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Profiling Care Provided by Different Groups of Physicians: Effects of Patient Case-Mix (Bias) and Physician-Level Clustering on Quality Assessment Results

Sheldon Greenfield, MD; Sherrie H. Kaplan, PhD, MPH; Richard Kahn, PhD; John Ninomiya, MS; and John L. Griffith, PhD
[+] Article and Author Information

From New England Medical Center and Tufts University School of Medicine, Boston, Massachusetts; American Diabetes Association National Office, Alexandria, Virginia; and University of California, San Diego, California.


Disclaimer: The views expressed in this manuscript are those of the authors and do not necessarily reflect those of the American Diabetes Association.

Grant Support: By the American Diabetes Association, Alexandria, Virginia.

Acknowledgments: The authors thank the American Diabetes Association Provider Recognition Steering Committee for guidance and leadership in facilitating this study; the Health Outcomes Institute, particularly David Radosevich, PhD, and Michael Huber, for invaluable assistance and support; Grace A. Connolly, JD, for editorial input; and Elaine Ackerson for help with preparation of the manuscript.

Requests for Single Reprints: Sheldon Greenfield, MD, Primary Care Outcomes Research Institute, Tufts University School of Medicine, M&V 1, 136 Harrison Avenue, Boston, MA 02111; e-mail, sheldon.greenfield@tufts.edu.

Current Author Addresses: Drs. Greenfield and Kaplan: Primary Care Outcomes Research Institute, Tufts University School of Medicine, M&V 1, 136 Harrison Avenue, Boston, MA 02111.

Dr. Kahn: American Diabetes Association, 1701 North Beauregard Street, Alexandria, VA 22311.

Mr. Ninomiya: 351 Longden Lane, Solana Beach, CA 92075.

Dr. Griffith: Biostatistics Research Center, New England Medical Center, 750 Washington Street, NEMC 063, Boston, MA 02111.

Author Contributions: Conception and design: S. Greenfield, S.H. Kaplan, R. Kahn, J.L. Griffith.

Analysis and interpretation of the data: S. Greenfield, S.H. Kaplan, R. Kahn, J. Ninomiya, J.L. Griffith.

Drafting of the article: S. Greenfield, S.H. Kaplan, R. Kahn.

Critical revision of the article for important intellectual content: S. Greenfield, S.H. Kaplan, R. Kahn, J.L. Griffith.

Final approval of the article: S. Greenfield, S.H. Kaplan, R. Kahn.

Provision of study materials or patients: R. Kahn.

Statistical expertise: S.H. Kaplan, J. Ninomiya, J.L. Griffith.

Obtaining of funding: S. Greenfield, R. Kahn.

Administrative, technical, or logistic support: R. Kahn, J. Ninomiya.

Collection and assembly of data: R. Kahn, J. Ninomiya.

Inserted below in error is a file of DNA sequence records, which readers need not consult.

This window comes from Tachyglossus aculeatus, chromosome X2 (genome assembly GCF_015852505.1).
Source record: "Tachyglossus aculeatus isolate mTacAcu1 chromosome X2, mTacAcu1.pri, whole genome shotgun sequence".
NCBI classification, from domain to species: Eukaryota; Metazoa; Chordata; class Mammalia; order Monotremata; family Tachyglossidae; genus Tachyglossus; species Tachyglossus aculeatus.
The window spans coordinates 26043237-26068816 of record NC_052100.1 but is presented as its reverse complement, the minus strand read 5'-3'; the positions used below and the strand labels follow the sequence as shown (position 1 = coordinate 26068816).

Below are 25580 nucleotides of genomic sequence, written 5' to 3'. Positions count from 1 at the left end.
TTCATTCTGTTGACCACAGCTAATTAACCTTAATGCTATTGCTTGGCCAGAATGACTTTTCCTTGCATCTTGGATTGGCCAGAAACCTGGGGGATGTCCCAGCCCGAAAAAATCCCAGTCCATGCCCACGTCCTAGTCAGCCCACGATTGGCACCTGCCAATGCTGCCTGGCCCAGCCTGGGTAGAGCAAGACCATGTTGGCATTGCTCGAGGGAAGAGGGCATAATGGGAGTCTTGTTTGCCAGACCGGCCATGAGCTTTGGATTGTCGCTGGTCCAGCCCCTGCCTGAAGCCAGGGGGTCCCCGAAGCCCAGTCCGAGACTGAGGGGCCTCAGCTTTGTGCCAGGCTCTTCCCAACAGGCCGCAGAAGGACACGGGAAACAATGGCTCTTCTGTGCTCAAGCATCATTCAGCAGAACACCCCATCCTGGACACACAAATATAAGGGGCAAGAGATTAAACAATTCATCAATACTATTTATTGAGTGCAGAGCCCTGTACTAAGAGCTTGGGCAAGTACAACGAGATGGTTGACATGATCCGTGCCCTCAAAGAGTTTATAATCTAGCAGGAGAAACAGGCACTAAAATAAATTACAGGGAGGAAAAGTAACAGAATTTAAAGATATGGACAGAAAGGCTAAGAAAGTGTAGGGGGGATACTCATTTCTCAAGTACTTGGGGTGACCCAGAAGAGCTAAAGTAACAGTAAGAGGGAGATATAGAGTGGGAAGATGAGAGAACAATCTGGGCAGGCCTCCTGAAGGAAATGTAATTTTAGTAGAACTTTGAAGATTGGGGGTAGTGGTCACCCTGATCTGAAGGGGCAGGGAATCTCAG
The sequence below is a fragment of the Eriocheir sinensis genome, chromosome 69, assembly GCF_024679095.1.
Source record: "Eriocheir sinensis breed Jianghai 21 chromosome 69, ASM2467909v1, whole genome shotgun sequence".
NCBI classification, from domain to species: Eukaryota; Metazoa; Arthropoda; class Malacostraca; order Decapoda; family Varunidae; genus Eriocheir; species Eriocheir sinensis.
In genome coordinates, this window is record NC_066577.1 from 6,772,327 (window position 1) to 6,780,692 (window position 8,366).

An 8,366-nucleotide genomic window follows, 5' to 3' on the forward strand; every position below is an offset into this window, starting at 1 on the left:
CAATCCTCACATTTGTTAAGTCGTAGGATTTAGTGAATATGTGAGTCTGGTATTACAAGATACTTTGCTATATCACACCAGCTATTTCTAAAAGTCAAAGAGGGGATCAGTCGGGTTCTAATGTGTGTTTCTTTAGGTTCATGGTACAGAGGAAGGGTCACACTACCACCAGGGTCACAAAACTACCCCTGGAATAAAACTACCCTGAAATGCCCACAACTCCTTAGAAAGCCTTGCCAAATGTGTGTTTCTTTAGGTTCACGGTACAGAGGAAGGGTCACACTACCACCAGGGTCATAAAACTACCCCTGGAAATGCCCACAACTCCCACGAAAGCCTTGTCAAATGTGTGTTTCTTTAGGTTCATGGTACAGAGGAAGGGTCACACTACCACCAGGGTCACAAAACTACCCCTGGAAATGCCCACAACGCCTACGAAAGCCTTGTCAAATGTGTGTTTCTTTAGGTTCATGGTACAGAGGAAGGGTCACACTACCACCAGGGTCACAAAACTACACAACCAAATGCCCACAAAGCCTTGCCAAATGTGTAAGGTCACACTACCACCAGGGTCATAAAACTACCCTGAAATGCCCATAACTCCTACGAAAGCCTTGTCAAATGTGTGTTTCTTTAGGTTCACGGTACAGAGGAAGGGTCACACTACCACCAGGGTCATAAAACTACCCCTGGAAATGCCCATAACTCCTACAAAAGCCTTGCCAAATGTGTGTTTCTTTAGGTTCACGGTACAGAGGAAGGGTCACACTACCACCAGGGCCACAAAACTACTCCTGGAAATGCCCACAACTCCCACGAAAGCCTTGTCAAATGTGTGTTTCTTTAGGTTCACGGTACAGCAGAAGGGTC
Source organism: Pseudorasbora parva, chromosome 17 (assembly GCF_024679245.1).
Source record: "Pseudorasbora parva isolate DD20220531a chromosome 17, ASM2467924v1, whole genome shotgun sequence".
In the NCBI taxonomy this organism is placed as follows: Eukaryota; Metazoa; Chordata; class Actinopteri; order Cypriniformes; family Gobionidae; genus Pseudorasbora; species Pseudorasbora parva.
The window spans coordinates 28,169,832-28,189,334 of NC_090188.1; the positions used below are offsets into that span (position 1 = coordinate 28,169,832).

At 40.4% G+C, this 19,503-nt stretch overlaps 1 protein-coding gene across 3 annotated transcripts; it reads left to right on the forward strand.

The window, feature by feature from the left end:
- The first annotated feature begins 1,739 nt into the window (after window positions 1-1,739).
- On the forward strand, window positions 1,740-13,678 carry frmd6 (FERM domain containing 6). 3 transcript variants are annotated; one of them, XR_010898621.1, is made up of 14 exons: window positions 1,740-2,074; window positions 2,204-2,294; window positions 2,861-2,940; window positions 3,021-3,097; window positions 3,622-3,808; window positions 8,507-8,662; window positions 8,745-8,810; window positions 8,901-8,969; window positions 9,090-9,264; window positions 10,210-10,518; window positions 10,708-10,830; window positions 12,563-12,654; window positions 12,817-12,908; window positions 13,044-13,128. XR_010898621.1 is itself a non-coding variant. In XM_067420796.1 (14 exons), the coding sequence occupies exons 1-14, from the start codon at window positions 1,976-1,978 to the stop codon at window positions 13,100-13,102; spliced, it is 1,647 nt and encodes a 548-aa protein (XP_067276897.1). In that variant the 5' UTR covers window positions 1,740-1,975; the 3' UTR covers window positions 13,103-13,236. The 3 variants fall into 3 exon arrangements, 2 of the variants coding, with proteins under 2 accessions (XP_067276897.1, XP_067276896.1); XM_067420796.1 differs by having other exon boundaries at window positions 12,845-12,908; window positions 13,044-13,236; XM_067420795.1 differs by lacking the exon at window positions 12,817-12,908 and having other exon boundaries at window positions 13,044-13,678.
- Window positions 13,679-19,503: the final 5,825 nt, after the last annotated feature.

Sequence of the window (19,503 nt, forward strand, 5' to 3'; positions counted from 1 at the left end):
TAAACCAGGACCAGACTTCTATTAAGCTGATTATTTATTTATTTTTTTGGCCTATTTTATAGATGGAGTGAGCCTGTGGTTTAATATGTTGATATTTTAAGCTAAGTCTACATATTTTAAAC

Ann Intern Med. 2002;136(2):111-121. doi:10.7326/0003-4819-136-2-200201150-00008
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Identification of physician characteristics associated with optimal management of chronic disease could serve as the basis for designing quality improvement initiatives. However, assessment of the quality of care provided by physicians with different characteristics (for example, generalists vs. specialists, male vs. female, or those in health maintenance organizations vs. those with fee-for-service arrangements) presents a unique set of methodologic problems that stem from the nature of outpatient medicine. First, if older or sicker patients with multiple diseases have different needs for health care services and different health outcomes independent of the quality of care they receive, physicians who see such patients may appear to provide lower quality of care than do those who see younger patients with less comorbid disease. Accounting for these patient characteristics (that is, avoiding case-mix bias) is therefore an essential feature of fair and accurate comparisons of physicians' quality of care.

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Proportion of patients with unadjusted hemoglobin A1c values less than 0.10 (10%) for each practice site within specialty.
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Summary for Patients

Comparing the Quality of Diabetes Care by Generalists and Specialists

The summary below is from the full report titled “Profiling Care Provided by Different Groups of Physicians: Effects of Patient Case-Mix (Bias) and Physician-Level Clustering on Quality Assessment Results.” It is in the 1 January 2002 issue of Annals of Internal Medicine (volume 136, pages 111-121). The authors are S Greenfield, SH Kaplan, R Kahn, J Ninomiya, and JL Griffith.

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